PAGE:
The perils of haste in tax reform

The Tax Cuts and Jobs Act of 2017 was needed and timely. Combined with President Trump’s deregulation campaign, it has sparked business confidence, hiring, and wage growth. These were all badly needed after the stagnation of the Obama years. That said, the passage of a major piece of legislation of this kind is a messy process, and important details get left on the cutting room floor. In the case of the tax reform bill, one of those forgotten details was Section 199A. Most people have never heard of Section 199A,…

Tax plan puts Trump and Republicans on the hook

President Trump is unusually ebullient when it comes to political victories. And with an obstructionist Congress and insurgent press, they have been rare indeed. However, there was a lot of crowing over the holidays as the Tax Reform bill squeaked through Congress on a purely partisan vote. President Trump, along with Congressional leaders such as Paul Ryan and Mitch McConnell, is very vocal about taking responsibility for the “largest tax cut in our country’s history”. Some enthusiasts are happy with the result. Many other analysts are not sure how this…

What would real tax reform look like?

Watching the GOP self-immolate on their so-called “tax reform” bill is both painful and sickening. Like so many other efforts, it’s really just a reshuffling of the deck chairs, moving around various deductions and exemptions while barely fiddling with the rates. It’s rapidly turning into a PR disaster with unpopular items such as an exemption on private jets, eliminating deductibility for graduate school, and cuts to Medicare that holy crap will you anger AARP members who actually show up to vote. It’s almost like the GOP got a list of…

Tax reform turmoil

“The tax plan that the Trump administration outlined on Wednesday is a potentially huge windfall for the wealthiest Americans. It would not directly benefit the bottom third of the population. As for the middle class, the benefits appear to be modest.” – NY Times, 10/27/17 Senate Minority Leader Chuck Schumer, D-N.Y., suggested Friday that former President Ronald Reagan would not be a fan of President Trump’s and Congressional Republican’s push for tax reform and would consider it an “absolute catastrophe.” – Washington Examiner, 10/27/17 With the details still in the…

Here’s why Amazon left 18% at the table

When news broke about Amazon starting to collect sales tax for purchases made in Utah, it seemed a little curious that they would not be taking advantage of a state law that would allow them to retain up to 18% of the taxes they collected. Aren’t businesses supposed to try and maximize their revenues and take advantage of any incentives available to them? Don’t feel too bad for Amazon, though. They’re actually going to do really well from their deal. While Amazon is passing on the 18%, they are still…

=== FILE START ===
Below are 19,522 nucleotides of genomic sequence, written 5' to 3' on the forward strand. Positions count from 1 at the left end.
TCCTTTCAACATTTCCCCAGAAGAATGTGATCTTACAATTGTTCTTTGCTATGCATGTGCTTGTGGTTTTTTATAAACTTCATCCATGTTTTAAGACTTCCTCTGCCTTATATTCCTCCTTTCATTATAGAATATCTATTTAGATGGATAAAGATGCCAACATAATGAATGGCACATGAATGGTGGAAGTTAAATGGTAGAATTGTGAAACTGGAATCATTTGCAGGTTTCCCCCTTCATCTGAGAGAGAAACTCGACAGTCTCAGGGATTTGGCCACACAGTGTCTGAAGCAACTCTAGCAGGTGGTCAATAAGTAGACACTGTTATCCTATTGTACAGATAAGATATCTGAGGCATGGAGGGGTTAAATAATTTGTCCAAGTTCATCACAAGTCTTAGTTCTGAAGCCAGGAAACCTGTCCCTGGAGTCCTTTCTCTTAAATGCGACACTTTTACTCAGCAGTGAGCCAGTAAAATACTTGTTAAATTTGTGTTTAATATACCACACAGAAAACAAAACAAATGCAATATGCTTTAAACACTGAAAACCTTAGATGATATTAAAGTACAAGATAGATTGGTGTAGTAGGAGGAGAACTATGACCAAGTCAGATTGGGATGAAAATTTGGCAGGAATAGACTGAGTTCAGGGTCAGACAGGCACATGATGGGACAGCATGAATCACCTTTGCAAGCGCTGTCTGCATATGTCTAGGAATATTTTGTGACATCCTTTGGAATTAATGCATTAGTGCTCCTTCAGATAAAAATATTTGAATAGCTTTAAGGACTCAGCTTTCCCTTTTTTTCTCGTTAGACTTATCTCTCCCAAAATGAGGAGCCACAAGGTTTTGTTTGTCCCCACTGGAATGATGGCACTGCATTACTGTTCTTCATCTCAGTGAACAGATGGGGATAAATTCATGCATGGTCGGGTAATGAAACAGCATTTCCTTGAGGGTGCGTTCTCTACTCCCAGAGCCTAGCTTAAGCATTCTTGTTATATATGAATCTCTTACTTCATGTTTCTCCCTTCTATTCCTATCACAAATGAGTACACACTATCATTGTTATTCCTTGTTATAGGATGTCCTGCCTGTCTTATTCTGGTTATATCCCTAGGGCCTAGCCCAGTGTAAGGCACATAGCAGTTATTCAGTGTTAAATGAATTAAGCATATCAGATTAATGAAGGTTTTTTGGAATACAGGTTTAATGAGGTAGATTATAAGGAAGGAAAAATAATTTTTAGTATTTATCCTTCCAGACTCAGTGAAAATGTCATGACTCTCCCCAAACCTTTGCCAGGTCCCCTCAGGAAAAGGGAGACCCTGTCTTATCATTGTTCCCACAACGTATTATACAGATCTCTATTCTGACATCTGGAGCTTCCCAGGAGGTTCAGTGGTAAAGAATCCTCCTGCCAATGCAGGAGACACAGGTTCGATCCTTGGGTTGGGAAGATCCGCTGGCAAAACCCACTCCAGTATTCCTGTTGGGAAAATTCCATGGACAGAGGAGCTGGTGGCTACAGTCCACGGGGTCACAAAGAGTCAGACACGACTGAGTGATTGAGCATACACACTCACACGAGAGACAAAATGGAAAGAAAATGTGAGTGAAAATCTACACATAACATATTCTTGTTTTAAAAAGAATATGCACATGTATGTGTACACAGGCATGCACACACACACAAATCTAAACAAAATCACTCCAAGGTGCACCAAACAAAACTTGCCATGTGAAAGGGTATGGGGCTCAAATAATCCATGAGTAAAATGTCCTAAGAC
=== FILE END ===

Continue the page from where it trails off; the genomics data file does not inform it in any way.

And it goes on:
Free markets include taxation and regulation

On the political right, the free market is the holy grail of prosperity. And rightly so. Market-based economies have lifted more people out of poverty than any other economic system devised by man. After all, that is the purpose of any moral economic order: human happiness. Sometimes the political right forgets that end game. Sometimes the political right sees the means as an end and forgets that, like all other human systems, the market economy has its own ecology comprised of many components that ensure its success. Honest observers understand…

Utah’s right wing is taxing

When it comes to taxes I am definitely prejudiced. I can’t stand them. In fact, I cannot remember a tax increase on a state or local ballot that I have voted for. This past election there was another tax increase on the ballot and, without even thinking about it, I voted against it. It’s not that I refused to think about it. It’s just that I already had thought about it years ago and decided to vote against any and every tax increase. Maybe moving from an employee to an…

Utah Property Taxes: What is a certified tax rate?

Each year each county in Utah calculates a new certified tax rate for all taxing entities (i.e. cities, school districts, and service districts) within their jurisdiction by taking the property tax revenue collected the previous year and dividing it by the current assessed property value within the taxing entities (exclusive of new growth). This is the tax rate is then applied to all assessed property (including growth) and the new total becomes the base for next year. Another way to say this is if our home value doubles then our…

Utah’s online sales tax bill died because it had serious flaws

The Salt Lake Tribune carried an op-ed this week bemoaning Utah’s Legislature caving-in to Amazon by failing to enact an online sales tax this legislative session. While I certainly agree that the price differential is hurting Utah businesses, this bill was the wrong way to level the playing field. The primary obstacle to this bill was in its implementation. The bill declared that if internet companies advertised on a website owned by a resident or corporation (commonly called an affiliate link) that is incorporated in the state of Utah, that is enough…

Taxing by the mile, not the gallon

Despite recent legislative changes to gas tax transportation funding in Utah, the problems with this once reliable revenue stream will only continue. Pacing with inflation (or lack thereof), more efficient vehicles and hybrids, are only part of the challenge. In response, even more progressive states like Massachusetts and Washington are considering a regressive idea: Taxing by the mile. And Oregon is on it. From Pew’s Stateline Daily: SALEM, Oregon—Evan Burroughs plopped into his 1996 Subaru Outback and pointed to a green plastic box tucked below the steering column. It blinked…